Sunday, August 25, 2013

Mother of Life

As we all know, when we daven for somebody who is suffering in ill-health or in other trouble, we refer to the person as son or daughter of the mother’s name – Yoseph ben Rochel, or Dinah bas Leah – not using the father’s name, which is what a person is normally called. The reason is that we want to evoke G-d’s maternal side, as it were, to “remind” Him of the particular trait of rachamim – mercy – that is a mother’s territory. The word rachamim derives from rechem, the word for womb, which is of course the most uniquely maternal of all bodily organs, and the seat of the emotion of mercy.

If I have carried you in my womb, you are for all eternity connected to me by ties stronger than death, and nothing that ever happens to either you or me can erase the loving, tender mercy that I feel for you; your helpless cry as you emerged from my womb will for all eternity resonate in my ears and my heart, and make me want to clasp you to my breast at your slightest sigh; as long as there is breath in my body I will care for you, child of my womb, and love you and happily give up anything in the world, including that breath, that you should live and be happy.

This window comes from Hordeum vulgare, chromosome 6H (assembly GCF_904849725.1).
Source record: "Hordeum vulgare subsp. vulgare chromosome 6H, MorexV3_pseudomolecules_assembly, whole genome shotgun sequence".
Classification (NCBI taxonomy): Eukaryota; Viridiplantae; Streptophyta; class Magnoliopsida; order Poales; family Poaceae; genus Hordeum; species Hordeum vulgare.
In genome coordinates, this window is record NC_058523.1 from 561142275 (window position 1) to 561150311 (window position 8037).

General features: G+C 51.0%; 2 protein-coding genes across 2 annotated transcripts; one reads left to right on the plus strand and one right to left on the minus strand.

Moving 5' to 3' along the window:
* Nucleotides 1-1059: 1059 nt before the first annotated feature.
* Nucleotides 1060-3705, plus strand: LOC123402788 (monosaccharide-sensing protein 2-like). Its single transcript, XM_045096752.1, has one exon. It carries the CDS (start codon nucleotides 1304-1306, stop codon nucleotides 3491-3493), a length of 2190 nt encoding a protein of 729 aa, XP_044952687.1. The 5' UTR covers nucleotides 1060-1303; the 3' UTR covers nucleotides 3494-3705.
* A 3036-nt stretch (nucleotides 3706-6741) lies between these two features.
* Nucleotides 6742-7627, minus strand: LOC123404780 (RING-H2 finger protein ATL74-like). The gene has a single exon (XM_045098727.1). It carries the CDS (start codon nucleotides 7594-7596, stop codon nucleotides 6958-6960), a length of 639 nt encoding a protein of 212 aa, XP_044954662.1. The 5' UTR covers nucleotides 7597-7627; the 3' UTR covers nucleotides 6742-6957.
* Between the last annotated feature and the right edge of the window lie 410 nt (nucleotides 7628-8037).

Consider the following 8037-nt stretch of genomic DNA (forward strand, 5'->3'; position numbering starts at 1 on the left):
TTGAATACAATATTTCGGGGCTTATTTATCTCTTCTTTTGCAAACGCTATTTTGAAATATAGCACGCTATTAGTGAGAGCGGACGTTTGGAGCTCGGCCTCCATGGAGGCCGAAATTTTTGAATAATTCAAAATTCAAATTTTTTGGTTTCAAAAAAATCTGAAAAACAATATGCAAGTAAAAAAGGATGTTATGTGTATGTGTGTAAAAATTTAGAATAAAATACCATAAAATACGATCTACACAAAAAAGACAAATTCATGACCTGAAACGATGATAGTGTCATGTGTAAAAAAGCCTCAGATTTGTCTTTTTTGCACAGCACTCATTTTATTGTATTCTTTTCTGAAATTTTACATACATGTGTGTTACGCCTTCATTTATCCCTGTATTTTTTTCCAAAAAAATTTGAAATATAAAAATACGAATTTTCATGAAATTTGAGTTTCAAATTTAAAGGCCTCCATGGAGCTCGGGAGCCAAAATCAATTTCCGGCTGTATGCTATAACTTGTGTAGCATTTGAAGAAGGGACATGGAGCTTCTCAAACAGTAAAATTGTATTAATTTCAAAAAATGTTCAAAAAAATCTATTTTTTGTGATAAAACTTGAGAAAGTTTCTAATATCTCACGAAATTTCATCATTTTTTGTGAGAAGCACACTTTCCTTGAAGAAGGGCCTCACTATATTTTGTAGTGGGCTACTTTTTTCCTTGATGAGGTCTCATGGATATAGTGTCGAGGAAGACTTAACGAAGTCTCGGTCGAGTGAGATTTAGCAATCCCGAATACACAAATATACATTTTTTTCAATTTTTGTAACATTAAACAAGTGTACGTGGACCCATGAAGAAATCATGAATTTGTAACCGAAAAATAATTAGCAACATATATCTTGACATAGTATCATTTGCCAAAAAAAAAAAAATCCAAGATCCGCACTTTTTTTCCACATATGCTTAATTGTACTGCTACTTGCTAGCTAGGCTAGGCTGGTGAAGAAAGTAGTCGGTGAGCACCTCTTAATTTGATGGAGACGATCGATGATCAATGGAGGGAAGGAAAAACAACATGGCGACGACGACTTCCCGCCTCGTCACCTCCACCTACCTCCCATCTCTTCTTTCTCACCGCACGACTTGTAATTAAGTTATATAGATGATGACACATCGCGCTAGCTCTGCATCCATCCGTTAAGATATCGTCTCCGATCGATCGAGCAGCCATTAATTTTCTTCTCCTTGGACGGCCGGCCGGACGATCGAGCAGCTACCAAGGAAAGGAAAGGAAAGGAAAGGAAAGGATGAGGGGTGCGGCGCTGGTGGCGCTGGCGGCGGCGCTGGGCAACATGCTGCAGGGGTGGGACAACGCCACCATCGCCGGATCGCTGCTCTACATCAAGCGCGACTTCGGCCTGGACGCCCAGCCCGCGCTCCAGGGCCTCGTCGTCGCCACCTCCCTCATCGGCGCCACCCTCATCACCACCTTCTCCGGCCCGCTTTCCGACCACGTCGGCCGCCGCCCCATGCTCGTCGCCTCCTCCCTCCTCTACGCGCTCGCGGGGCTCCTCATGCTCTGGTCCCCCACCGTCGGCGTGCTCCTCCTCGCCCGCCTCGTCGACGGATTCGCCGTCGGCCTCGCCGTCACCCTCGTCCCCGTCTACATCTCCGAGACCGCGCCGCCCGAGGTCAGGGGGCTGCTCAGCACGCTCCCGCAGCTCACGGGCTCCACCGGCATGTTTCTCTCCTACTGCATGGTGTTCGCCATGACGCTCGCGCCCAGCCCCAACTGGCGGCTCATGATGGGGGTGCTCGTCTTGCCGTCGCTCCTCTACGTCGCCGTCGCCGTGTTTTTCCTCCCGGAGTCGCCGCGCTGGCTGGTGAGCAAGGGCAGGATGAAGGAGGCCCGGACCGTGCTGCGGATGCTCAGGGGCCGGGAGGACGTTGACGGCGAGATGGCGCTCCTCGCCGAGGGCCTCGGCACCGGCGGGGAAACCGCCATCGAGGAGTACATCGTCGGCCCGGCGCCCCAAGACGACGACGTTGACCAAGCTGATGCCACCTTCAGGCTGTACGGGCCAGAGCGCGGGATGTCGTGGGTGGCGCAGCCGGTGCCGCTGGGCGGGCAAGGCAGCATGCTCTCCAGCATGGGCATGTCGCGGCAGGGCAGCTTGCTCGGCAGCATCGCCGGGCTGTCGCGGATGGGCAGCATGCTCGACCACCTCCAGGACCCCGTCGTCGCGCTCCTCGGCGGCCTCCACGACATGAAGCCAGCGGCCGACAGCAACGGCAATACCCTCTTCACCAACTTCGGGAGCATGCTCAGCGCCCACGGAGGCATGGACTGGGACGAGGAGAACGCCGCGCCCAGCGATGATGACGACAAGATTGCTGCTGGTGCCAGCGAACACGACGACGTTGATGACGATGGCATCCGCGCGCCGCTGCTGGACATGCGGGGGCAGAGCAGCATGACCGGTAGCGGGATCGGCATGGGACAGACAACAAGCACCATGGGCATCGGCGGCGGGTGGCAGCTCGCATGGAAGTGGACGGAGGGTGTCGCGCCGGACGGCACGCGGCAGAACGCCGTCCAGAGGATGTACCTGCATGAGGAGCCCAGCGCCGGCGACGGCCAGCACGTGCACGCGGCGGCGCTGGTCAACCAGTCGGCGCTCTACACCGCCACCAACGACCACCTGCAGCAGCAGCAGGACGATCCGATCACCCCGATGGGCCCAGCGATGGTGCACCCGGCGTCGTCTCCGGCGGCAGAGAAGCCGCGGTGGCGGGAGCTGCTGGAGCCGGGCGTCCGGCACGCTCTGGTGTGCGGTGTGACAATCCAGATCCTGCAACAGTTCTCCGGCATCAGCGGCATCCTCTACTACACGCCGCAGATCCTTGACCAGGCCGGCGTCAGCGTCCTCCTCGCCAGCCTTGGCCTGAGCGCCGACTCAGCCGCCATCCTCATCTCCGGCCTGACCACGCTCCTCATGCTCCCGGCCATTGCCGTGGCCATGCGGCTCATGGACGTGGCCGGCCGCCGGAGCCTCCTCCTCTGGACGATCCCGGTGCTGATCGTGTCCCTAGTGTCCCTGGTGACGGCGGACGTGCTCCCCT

That is the feeling of a mother. That is the feeling we want Hashem to remember. He is our Mother and we need His rachamim, His rechem-ness. Interestingly, the word for womb in my mother tongue would literally translate to English as “life-mother” – which very vividly describes what the rechem is - in a sense, it is a description of Hashem Himself.

And now comes what I believe to be my very own little newsflash. (Of course I can’t be sure that nobody else has ever had this thought, but I have never read it or heard it said.)

It goes like this: Whenever a person is, G-d forbid, ill or in distress – in the normal scope of things, who suffers the most? Usually the mother; at least I know all you mothers out there will agree with me! However pained or frightened or anguished the person might be, it is hard to imagine that the pain, the fear, and the anguish of the mother is not exponentially worse. After all, do we not extrapolate the sobbing sounds of the Teruah (the ninefold staccato blasts of the Shofar) from the heart-rending sobs of the mother of Sisera*; not from the sobs of the man himself; nor from those of his wife, or his child.

My point is that when we mention in our prayer the mother of a sufferer, we are including her, and consequently davening for her as well; praying that the patient, or the prisoner, or the victim, together with the one who suffers with him, and for him, should receive from the Mother of All Life, the King of Rachamim, a healing balm for all their agony.

And may we all, in the words of the Navi Yeshayah – the prophet Isaiah – be “carried on a shoulder and dandled on knees; like a man whose mother consoled him...”.

Shalom Uv'racha!

The Mother of Sisera Looking Out the Window 
By Albert Joseph Moore, English painter,1841-1893

* Through the window she gazed; Sisera's mother peered through the window. "Why is his chariot delayed in coming? Why are the hoofbeats of his carriages so late?" 
Shofetim (Judges) 5:28

The whole story about how Sisera, the cruel commander of the Cana'anite army, was killed by our Jewish heroine Yael is found in Shofetim, chapter 4.

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